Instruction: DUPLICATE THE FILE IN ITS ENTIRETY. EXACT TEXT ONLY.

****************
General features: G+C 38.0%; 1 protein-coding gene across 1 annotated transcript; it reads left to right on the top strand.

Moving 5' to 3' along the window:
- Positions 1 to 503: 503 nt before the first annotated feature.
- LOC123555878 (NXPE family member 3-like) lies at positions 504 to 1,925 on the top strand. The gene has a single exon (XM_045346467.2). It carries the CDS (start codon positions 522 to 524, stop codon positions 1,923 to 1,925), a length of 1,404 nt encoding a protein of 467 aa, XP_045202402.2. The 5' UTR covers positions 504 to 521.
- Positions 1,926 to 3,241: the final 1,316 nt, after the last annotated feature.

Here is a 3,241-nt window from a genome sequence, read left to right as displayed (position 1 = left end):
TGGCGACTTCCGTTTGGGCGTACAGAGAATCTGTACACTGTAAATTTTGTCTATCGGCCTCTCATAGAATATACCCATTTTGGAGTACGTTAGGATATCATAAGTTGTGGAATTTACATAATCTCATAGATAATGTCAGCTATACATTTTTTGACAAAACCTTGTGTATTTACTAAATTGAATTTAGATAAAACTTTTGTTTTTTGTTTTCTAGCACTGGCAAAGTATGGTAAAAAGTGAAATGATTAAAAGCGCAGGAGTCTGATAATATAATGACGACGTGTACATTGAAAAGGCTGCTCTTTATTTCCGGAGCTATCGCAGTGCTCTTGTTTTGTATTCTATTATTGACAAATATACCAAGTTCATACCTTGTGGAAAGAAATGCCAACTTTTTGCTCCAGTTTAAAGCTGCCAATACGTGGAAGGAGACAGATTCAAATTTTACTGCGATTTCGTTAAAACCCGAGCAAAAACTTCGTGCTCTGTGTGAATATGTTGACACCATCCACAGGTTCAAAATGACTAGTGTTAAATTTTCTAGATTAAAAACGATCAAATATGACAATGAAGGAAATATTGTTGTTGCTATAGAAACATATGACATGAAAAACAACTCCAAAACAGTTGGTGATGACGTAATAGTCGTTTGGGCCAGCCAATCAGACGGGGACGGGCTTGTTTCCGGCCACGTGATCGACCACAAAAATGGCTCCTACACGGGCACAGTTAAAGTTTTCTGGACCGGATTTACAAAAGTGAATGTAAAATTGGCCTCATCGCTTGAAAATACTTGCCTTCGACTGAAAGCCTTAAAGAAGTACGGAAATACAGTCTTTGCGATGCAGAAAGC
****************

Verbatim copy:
General features: G+C 38.0%; 1 protein-coding gene across 1 annotated transcript; it reads left to right on the top strand.

Moving 5' to 3' along the window:
- Positions 1 to 503: 503 nt before the first annotated feature.
- LOC123555878 (NXPE family member 3-like) lies at positions 504 to 1,925 on the top strand. The gene has a single exon (XM_045346467.2). It carries the CDS (start codon positions 522 to 524, stop codon positions 1,923 to 1,925), a length of 1,404 nt encoding a protein of 467 aa, XP_045202402.2. The 5' UTR covers positions 504 to 521.
- Positions 1,926 to 3,241: the final 1,316 nt, after the last annotated feature.

Here is a 3,241-nt window from a genome sequence, read left to right as displayed (position 1 = left end):
TGGCGACTTCCGTTTGGGCGTACAGAGAATCTGTACACTGTAAATTTTGTCTATCGGCCTCTCATAGAATATACCCATTTTGGAGTACGTTAGGATATCATAAGTTGTGGAATTTACATAATCTCATAGATAATGTCAGCTATACATTTTTTGACAAAACCTTGTGTATTTACTAAATTGAATTTAGATAAAACTTTTGTTTTTTGTTTTCTAGCACTGGCAAAGTATGGTAAAAAGTGAAATGATTAAAAGCGCAGGAGTCTGATAATATAATGACGACGTGTACATTGAAAAGGCTGCTCTTTATTTCCGGAGCTATCGCAGTGCTCTTGTTTTGTATTCTATTATTGACAAATATACCAAGTTCATACCTTGTGGAAAGAAATGCCAACTTTTTGCTCCAGTTTAAAGCTGCCAATACGTGGAAGGAGACAGATTCAAATTTTACTGCGATTTCGTTAAAACCCGAGCAAAAACTTCGTGCTCTGTGTGAATATGTTGACACCATCCACAGGTTCAAAATGACTAGTGTTAAATTTTCTAGATTAAAAACGATCAAATATGACAATGAAGGAAATATTGTTGTTGCTATAGAAACATATGACATGAAAAACAACTCCAAAACAGTTGGTGATGACGTAATAGTCGTTTGGGCCAGCCAATCAGACGGGGACGGGCTTGTTTCCGGCCACGTGATCGACCACAAAAATGGCTCCTACACGGGCACAGTTAAAGTTTTCTGGACCGGATTTACAAAAGTGAATGTAAAATTGGCCTCATCGCTTGAAAATACTTGCCTTCGACTGAAAGCCTTAAAGAAGTACGGAAATACAGTCTTTGCGATGCAGAAAGC